Tag Archives: botany

Fungi, before the storm

Unfortunately the arrival of Hurricane Ophelia right on top of the island of Ireland is going to pretty much spell the end of most of the beautiful mushrooms and toadstools around at the moment, but I thought I should at least show some of them. So here are just a few, starting with the Common Puffball (Lycoperdum perlatum):

This handsome fungus grows in abundance at the moment, and stands a good chance of surviving torrential rain due to its shape and toughness. When they get older puffballs become soft and are designed to release spores in a cloud when trod upon. When they are young, as they are now, they are very handsome. Here’s one on its own:

An equally common, but far more delicate mushroom is the Parasol (Macrolepiota procera), which is famous for its extremely narrow stipe, which is the part of the mushroom which looks like a stem:

And then there are the more notorious ones, such as this, the infamous Deathcap (Amanita phalloides), one of the deadliest toadstools in Europe, but fortunately quite distinctive. The most common variety has a platinum-coloured cap, but this white variety, alba, is almost as common:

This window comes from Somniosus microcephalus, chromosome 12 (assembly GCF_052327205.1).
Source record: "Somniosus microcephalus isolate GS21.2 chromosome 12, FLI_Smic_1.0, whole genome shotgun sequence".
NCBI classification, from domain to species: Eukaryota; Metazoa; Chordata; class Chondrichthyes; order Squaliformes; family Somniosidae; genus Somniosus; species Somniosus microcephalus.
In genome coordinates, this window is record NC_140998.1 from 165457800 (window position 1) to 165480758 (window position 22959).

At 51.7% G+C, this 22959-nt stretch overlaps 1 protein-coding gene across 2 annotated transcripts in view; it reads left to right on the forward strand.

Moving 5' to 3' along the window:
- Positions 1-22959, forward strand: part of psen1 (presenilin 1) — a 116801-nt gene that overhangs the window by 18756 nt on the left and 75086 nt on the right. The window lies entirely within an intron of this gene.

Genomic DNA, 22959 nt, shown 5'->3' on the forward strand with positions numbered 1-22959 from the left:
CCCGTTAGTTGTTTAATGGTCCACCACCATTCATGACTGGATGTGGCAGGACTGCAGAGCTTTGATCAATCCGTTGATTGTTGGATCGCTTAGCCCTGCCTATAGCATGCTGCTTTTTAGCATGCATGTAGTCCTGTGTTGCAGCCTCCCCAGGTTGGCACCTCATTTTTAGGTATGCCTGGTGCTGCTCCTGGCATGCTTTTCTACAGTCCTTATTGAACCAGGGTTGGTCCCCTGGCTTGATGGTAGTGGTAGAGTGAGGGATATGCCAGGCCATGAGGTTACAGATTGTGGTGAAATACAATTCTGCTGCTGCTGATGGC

Whereas Deathcap looks pretty unremarkable, some fungi could best be described as curiousities. Here is a common species which appears to be emitting motor oil, the Common Inkcap (Coprinopsis atramentaria), and eventually dissolves into a black blob of oily substance containing spores:

   Some fungi are both beautiful and remarkable-looking. Here is one of my favourites, the Upright Coral (Ramaria stricta), which gets its name due to its resemblance to coral from an undersea reef. It is one of many species of coral fungus, and, despite how exotic it looks, it’s actually quite common:

All it remains for me to say now is stay safe. Hopefully all will be well and the hurricane/cyclone will pass off and dissipate with a minimum of fuss and harm to Ireland, or anywhere else.

Autumn Changes